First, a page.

Chloe, T-Cell Acute Lymphoblastic Leukemia Survivor
Chloe's story started with a routine visit to the pediatrician’s office and a need to update new athletic participation forms for high school. Chloe has just made the Varsity Poms team, which had been a goal of hers since she was in grade school. A low hemoglobin count from a finger poke indicated anemia and her doctor sent her to the lab for bloodwork. She didn’t think much of it at the time. She had been noticeably tired, but was just starting high school and keeping up with the demanding practice schedule of her new Poms team. She was exhausted, but she was a busy teenager. Chloe was so happy and everything she had worked so hard for was finally coming together. Her plan was in place and she was right where she wanted to be.
Then came the call. She had just come home from 4 hours of dance and her mom Kim was sitting outside with her phone in her hand. She told Chloe that the pediatrician had called with her results. He said that some levels were concerning and that they needed to be at the hospital within the hour. Upon Chloe's arrival, they repeated the bloodwork and confirmed what her pediatrician had suspected. That night, sitting in the ER of Children's Hospital, Chloe was told something that would change her forever... “Chloe, you have Cancer.” This was not in her plan.
The next month was spent in the hospital. Chloe learned that she had T-Cell Acute Lymphoblastic Leukemia and that the treatment would take 2 and a half years to complete. She met with what seemed to be hundreds of doctors who didn't waste a single second. Although Cancer was not part of her plan, Chloe is so grateful that the doctors at Children’s Hospital had a plan in place for her and they started fighting back against her cancer immediately. Thanks to research made possible through the Leukemia and Lymphoma Society, they knew exactly how to help her. Chemo and surgery to get her port in all happened within the first few days of receiving her diagnosis. Chloe's daily routine changed from school and poms practice to chemo infusions and blood transfusions. Her health became her number one priority as she began to stray away from Poms and began doing school through a Home-Hospital program. Unfortunately Chloe was too sick to continue on with her regular schedule. She was in and out of the hospital more times than she could count.
Before Cancer, she was rarely sick. However, she quickly learned that her body was extremely sensitive to medications. Relentless nausea led to the inability to eat and a need for a feeding tube, peripheral neuropathy led to “foot drop” and the need for leg braces, monthly high dose steroid pulses brought severe, excruciating bone pain; leaving her unable to walk. In the final months of her two and a half year treatment, she had to stop steroids and have Core Decompression surgery on her legs in order to keep her knee and hip joints from collapsing from Avascular Necrosis. All of this could have broken Chloe, but she didn't let it. She is stronger than Cancer.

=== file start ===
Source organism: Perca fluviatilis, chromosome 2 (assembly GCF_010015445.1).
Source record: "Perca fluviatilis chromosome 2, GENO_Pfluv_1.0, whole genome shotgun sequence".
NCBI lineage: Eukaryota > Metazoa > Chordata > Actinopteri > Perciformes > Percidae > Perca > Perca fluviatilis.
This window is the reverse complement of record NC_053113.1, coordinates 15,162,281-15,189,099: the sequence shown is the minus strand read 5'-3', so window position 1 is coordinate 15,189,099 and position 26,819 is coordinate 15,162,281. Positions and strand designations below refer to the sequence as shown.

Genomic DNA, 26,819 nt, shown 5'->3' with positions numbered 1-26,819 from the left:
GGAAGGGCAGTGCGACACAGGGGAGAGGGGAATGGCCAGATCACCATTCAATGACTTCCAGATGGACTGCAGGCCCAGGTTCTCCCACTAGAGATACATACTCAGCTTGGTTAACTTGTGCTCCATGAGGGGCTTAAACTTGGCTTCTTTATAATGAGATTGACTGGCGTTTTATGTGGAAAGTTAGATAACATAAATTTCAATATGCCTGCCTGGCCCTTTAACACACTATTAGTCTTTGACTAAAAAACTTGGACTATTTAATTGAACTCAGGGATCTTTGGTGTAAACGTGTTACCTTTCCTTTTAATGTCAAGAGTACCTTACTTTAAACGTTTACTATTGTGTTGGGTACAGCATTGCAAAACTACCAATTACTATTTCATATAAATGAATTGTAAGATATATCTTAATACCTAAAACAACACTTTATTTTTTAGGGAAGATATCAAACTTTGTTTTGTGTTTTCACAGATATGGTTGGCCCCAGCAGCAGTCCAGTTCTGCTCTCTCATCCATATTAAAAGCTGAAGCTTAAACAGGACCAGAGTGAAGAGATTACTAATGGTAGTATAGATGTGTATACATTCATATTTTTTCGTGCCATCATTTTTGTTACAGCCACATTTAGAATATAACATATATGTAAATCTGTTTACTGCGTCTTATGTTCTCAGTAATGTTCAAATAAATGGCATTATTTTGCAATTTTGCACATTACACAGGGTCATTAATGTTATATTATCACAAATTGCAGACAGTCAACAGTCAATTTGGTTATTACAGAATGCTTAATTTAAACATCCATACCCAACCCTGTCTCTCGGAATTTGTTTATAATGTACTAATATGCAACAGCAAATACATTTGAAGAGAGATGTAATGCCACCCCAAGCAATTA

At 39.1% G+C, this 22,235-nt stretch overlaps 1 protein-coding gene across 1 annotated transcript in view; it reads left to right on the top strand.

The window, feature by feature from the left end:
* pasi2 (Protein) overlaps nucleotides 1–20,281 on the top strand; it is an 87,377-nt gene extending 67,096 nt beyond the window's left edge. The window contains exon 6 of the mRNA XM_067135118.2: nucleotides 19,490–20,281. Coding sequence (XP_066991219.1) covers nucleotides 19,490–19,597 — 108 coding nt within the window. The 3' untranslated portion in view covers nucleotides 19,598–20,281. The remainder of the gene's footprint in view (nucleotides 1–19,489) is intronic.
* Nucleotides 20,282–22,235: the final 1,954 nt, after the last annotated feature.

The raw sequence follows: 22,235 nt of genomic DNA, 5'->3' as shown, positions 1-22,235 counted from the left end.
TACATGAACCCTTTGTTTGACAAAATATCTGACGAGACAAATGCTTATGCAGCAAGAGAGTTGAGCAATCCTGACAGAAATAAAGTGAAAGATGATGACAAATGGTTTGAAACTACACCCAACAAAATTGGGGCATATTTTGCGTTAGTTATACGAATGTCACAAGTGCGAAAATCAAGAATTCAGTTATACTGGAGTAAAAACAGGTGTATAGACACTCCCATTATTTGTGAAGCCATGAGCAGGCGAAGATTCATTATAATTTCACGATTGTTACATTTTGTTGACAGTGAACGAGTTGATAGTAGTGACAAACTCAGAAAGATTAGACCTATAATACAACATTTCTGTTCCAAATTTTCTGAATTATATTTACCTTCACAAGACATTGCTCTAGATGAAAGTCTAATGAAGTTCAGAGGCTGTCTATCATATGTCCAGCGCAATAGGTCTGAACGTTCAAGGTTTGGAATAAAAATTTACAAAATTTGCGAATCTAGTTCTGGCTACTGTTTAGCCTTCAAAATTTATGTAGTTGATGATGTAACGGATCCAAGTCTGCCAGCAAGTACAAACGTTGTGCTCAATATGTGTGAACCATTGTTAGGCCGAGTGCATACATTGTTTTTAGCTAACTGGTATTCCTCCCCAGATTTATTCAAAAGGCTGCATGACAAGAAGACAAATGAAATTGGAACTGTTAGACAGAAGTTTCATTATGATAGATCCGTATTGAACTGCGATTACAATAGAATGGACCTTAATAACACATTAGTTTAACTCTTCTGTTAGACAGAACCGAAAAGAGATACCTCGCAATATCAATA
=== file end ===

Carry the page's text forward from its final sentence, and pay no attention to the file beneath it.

Chloe shared that early on in her treatment, she made the realization that she wasn't going to let Cancer define her. 2018 was the first year that she attended the Light The Night walk. Just newly diagnosed, she got to see firsthand how much support she had and it motivated her to fight her battle with every bit of strength and positivity she could find. It also showed her that she wasn't alone and that she was surrounded by survivors and the hope of a life and a world without the worry of blood cancers.
"Nothing could have prepared me or my family for my battle with Leukemia. This journey has been incredibly long and difficult to say the least, but it has shaped me into the strong, confident and grateful person I am today. I love the person I am because I’ve fought so hard to become her. Now I am 17, a junior in high school and I just finished my treatment on January 2, 2021. I have been focused on getting my life back and I am so happy to say that I am dancing again! I have returned to Poms and school and am starting to figure out what my future is going to look like. I am thinking of becoming a Pediatric Oncology Nurse because of the immense difference my nurses made in my life. I feel the best mentally and physically that I have in a long time and am very motivated to continue to tell my story. The Leukemia and Lymphoma Society has been there for me throughout my journey and will forever hold a special place in my heart. I plan to continue to raise money and help in any way I can to find a cure for blood cancers."
"I want to thank everyone who made my journey to being CANCER FREE possible. Thanks to events like Light The Night and the sponsors, volunteers, friends and family that make it successful, we are getting that much closer to bringing light to the darkness of Cancer. I cannot thank you enough for your contributions to LLS. Because of this amazing foundation and the incredible doctors at Children’s Hospital, I’ve been given a second chance at life and I plan to make the most of it! I am extremely blessed to be given the opportunity to share my story. Thank you!"